While many companies are focusing on real money gambling, many other companies are focusing on various forms of gamblification – the use of gambling mechanics for non-real money gambling purposes. The use of virtual goods and virtual currency in gamblification models, though prevalent, further complicates the legal issues. Our team has advised numerous companies on the legal issues with gamblification, including the use of virtual goods and virtual currency. If you would like more information on thees issues please contact us.
Or come to the G Summit to hear Jim Gatto speak on legal issues with Gamblification.
As the multi-billion market for virtual goods continues to grow, so too does the regulatory scrutiny. One area where many companies in this space may want to review is their SEC disclosure practices.
At a recent conference of the American Institute of Certified Public Accountants, a Securities and Exchange Commission representative stated:
“The sale of a virtual good represents a service, not the sale of an actual good” and that the SEC is seeking “enhanced disclosure” about virtual goods accounting policies, including how the goods were purchased (e.g., with virtual currency, stored value or real time money purchase) and the time period over which they are recognizing revenue from the sale of a good. Brad Skinner, senior assistant chief accountant at the SEC’s Division of Corporation Finance added that virtual goods sellers should be disclosing whether the company is being charged processing fees by the platform it uses to sell the goods, and whether it faces any legal or regulatory requirements to refund consumer purchases.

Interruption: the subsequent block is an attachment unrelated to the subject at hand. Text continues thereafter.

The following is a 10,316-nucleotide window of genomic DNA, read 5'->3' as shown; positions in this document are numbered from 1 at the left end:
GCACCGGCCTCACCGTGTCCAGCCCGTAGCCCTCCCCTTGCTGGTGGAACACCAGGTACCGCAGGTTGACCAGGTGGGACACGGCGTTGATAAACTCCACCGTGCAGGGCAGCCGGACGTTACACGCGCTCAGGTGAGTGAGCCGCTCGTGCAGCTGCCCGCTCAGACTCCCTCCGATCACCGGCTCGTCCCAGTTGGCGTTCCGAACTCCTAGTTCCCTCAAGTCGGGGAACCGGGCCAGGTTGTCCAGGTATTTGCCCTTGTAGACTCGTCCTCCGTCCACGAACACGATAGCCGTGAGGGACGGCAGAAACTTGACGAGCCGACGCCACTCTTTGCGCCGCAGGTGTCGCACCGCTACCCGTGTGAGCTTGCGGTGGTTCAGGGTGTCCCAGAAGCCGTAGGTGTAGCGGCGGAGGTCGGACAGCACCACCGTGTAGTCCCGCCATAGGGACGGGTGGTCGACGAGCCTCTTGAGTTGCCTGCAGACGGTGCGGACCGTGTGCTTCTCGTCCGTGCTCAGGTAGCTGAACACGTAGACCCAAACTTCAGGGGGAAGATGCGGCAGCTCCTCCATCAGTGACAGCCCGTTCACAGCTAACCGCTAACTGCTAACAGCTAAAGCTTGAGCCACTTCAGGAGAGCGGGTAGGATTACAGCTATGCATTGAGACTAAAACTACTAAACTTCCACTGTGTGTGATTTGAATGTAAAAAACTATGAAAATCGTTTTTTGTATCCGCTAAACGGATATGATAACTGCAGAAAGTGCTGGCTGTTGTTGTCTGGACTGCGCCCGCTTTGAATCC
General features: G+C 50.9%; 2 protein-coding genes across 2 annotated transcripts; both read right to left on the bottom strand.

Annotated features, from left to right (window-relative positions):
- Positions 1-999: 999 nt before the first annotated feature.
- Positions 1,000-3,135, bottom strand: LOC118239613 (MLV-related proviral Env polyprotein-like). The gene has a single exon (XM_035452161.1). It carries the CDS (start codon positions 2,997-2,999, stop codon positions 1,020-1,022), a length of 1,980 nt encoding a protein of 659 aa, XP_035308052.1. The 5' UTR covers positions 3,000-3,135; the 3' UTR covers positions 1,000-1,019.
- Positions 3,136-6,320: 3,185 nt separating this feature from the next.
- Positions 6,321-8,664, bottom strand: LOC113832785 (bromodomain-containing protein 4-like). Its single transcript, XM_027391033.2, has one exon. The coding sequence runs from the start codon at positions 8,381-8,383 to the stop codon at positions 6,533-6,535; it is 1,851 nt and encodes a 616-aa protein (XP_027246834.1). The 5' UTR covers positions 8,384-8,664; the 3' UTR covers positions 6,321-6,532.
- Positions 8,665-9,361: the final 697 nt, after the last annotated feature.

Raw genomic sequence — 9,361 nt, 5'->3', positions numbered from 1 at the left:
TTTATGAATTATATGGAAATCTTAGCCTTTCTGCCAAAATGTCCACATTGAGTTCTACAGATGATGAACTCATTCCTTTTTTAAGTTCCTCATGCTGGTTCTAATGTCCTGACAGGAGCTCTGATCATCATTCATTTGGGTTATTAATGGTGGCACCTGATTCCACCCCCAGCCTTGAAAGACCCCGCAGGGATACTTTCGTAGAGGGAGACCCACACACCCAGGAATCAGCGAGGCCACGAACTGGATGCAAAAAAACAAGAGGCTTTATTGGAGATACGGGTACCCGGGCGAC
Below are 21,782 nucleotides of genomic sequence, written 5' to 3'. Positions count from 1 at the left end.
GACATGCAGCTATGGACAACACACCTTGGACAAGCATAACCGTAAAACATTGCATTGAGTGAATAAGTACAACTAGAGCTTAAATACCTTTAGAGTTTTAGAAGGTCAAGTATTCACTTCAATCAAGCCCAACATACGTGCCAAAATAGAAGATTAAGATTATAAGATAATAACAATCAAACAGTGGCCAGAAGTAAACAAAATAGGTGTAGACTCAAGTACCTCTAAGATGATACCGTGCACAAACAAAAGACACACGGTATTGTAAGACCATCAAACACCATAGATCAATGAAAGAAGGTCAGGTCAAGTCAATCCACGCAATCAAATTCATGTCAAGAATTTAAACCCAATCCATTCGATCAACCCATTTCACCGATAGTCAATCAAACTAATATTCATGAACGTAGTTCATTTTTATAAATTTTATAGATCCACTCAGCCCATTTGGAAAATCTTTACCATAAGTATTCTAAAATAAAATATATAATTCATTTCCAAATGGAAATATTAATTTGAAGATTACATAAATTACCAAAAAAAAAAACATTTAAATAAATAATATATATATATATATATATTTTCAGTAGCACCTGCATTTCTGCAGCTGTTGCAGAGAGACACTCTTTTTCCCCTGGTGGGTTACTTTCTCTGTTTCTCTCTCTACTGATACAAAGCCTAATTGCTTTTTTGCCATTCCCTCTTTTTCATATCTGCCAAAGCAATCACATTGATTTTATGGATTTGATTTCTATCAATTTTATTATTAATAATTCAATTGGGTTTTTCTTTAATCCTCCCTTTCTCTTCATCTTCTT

As the use of virtual goods and virtual currency continues to grow, these and other legal and regulatory issues will continue to emerge. For more information on legal issues with virtual currency, see our guide to legal issues with virtual currencies.
Social Casino Games Market Now Worth $1.6 Billion
The social gaming market is moving fast, as more companies take advantage of the growing online phenomenon. According to a new study by internet games research firm SuperData, the global social casino games market will reach $1.6bn in 2012 and grow to $2.4bn by 2015.
Nintendo’s Wii, 3DS Targeted in Texas Patent Suit
Nintendo Co. Ltd. was sued Friday by a Texas company that claims the Japanese-gaming giant’s Wii and 3DS gaming systems infringe one of its patents.
USPTO Head Defends Software Patents Amid Smartphone Wars